How to Decide What Type of Law to Practice

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Law students (and even many lawyers) struggle to figure out what type of law they want to practice. In law school, it’s easy to think you only have two choices: corporate or litigation (at least in schools where the expectation is you’ll go into a large firm right out of school). But there are lots of options! And finding a good fit for your personality and interests is one key to happiness in a legal career.

What Type of Law Should I Practice?

Here are a few questions to consider to determine what type of law would be a good fit for you:

  1. How much do you like to argue? I was a litigator, as were many of my friends. None of us anticipated the level of day-to-day conflict we’d be participating in as litigators. Sure, it was clear we’d be arguing in court, but we underestimated the level of ongoing animosity with opposing counsel and so on. If you think you want to be a litigator, be sure you like fighting! The happiest litigators I know love the game and thrive on winning. If you’re more conciliatory, a different option might be a better fit. It is possible to switch! Here’s a story of a young associate leaving litigation, and leaving BigLaw in search of a better fit in a corporate position at a startup.
  2. How motivated are you by money? Studies of lawyers suggest that the happiest lawyers tend to be the lowest paid. Unfortunately, in the legal profession, there’s often a tradeoff between meaningful work and high pay. If you know that you’re highly motivated by making a lot of money, you’re going to be happy in a very different job than someone who is less financially motivated and cares more about doing work they personally consider meaningful and important. Neither approach is “better” than the other, but it’s critical to think about where you personally fall on this spectrum for lasting happiness.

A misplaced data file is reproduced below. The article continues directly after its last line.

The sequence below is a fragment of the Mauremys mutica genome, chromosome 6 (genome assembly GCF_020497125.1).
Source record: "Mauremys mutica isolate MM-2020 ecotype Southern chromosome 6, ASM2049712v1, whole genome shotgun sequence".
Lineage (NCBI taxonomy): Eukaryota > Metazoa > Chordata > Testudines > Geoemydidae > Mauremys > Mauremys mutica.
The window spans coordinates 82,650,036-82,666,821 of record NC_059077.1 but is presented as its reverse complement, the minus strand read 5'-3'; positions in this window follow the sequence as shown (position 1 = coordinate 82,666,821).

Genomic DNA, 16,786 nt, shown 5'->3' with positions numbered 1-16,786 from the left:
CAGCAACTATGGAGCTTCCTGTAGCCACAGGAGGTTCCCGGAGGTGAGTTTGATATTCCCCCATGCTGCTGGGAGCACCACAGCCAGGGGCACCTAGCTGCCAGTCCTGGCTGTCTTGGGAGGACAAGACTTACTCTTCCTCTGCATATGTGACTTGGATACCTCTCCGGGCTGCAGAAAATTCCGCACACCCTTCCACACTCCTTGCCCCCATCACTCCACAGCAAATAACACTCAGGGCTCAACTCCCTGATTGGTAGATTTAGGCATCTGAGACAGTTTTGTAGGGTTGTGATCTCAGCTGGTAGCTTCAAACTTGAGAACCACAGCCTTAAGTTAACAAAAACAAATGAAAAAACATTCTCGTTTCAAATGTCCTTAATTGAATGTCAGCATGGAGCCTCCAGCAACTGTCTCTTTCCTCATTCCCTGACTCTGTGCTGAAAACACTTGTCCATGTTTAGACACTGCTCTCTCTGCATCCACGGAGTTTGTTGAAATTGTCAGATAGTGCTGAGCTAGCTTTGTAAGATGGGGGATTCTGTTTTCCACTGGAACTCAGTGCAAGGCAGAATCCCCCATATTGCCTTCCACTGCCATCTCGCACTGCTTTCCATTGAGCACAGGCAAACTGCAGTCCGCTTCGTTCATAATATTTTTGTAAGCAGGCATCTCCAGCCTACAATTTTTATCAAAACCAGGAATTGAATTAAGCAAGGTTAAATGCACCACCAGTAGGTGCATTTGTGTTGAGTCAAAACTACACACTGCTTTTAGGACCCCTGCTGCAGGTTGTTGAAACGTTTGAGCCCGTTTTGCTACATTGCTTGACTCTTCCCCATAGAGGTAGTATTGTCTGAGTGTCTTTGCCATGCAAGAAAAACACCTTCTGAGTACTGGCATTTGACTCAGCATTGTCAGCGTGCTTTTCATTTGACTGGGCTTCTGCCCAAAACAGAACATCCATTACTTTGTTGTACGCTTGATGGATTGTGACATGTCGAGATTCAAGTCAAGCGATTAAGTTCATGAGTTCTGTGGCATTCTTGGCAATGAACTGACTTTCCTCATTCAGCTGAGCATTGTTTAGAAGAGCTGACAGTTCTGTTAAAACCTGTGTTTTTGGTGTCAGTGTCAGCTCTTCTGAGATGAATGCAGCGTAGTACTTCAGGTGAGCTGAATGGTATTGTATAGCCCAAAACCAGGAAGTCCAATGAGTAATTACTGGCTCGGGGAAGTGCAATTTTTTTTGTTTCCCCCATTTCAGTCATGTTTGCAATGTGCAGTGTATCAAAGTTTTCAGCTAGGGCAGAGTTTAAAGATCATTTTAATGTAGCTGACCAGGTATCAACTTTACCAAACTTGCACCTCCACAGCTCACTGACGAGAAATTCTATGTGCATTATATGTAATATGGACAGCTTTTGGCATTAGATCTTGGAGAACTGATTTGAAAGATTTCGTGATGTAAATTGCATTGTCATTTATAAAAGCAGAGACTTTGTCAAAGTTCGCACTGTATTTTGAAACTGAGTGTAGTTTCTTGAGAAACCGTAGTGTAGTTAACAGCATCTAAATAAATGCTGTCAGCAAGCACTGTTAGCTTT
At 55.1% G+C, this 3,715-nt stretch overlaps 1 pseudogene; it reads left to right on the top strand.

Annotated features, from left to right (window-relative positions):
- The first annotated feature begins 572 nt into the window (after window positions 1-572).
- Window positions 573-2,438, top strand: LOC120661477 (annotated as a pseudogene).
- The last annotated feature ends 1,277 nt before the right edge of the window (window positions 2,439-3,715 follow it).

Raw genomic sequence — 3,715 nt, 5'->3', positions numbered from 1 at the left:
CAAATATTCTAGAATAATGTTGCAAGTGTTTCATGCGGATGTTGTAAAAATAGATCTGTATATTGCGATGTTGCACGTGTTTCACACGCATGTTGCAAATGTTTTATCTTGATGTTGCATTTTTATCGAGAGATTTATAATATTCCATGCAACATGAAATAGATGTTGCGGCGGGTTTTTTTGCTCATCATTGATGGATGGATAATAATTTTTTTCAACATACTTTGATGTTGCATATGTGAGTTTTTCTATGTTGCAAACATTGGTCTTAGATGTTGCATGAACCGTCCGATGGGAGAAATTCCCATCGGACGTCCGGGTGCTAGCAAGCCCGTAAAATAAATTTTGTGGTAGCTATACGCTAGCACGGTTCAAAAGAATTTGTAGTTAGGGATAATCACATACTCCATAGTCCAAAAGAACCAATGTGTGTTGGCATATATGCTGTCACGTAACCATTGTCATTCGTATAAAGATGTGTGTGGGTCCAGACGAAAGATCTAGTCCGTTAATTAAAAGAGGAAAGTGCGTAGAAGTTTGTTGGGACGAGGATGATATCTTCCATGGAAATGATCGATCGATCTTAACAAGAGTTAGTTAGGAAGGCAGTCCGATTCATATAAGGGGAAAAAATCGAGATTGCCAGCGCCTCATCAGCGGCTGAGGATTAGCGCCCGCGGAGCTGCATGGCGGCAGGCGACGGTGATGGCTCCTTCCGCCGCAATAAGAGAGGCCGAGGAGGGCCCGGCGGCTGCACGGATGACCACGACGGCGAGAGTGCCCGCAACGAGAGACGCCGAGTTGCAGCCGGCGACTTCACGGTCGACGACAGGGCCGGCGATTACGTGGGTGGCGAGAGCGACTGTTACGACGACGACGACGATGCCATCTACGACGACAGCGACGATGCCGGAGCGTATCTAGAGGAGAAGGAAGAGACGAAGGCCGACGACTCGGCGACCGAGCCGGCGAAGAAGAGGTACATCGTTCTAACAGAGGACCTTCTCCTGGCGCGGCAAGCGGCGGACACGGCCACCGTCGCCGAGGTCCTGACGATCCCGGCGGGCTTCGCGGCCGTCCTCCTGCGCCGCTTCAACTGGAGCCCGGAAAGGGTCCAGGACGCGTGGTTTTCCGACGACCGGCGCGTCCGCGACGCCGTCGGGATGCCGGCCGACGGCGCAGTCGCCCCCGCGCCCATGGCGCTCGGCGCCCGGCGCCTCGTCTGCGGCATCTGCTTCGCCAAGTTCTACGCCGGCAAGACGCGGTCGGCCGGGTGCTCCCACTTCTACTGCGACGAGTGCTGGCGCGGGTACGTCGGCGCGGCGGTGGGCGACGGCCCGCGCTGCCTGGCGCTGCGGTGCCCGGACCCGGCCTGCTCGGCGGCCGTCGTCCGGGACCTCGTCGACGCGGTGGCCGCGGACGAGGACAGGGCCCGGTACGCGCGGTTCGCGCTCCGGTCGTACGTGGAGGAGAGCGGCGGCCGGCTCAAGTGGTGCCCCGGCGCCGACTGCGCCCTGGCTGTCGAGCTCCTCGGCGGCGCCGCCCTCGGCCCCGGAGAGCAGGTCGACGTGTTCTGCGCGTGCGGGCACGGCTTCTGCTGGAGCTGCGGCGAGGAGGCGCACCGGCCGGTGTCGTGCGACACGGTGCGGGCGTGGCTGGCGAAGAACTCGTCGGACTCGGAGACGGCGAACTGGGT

1. How much control do you need over your work life? The reality of the legal profession is that you won’t necessarily exercise perfect control over your work. You might be subject to the demands of the court, of partners you work for, or of the funding cycle of your non-profit. However, there are ways to gain more control over your working life, from starting a solo practice to something less drastic such as taking a job at a government agency with more predictable hours and demands. Different people thrive in different types of work environments, so think about what you need. If you crave autonomy and control over your time, BigLaw probably isn’t the best choice!
  1. How much interaction do you need with other people? Law, on the whole, disproportionally attracts introverted people. There were many days in my law firm existence where the only person I spoke to was my secretary (despite ostensibly working on a team of lawyers – we all just did our own work in our own offices and didn’t talk to each other). If you like to engage with lots of other people on an ongoing basis, it’s important to look for legal jobs where this is the default. In many cases, lawyers are heads-down in their own offices churning out work! If you’d rather be working in a team, or even just going to court regularly, you’re going to have to proactively seek these experiences out.
  2. What do you like to do? As you go through law school or your early legal career, pay careful attention to the type of day-to-day work you enjoy. Are you happiest writing briefs? Working with clients? Negotiating deals? Planning an oral argument? As a lawyer, you’re going to spend a lot of time working, and it’s important to look at the nitty-gritty of what you’ll actually be spending time on. Make sure you enjoy the daily work, and you’ll be much happier as an attorney!

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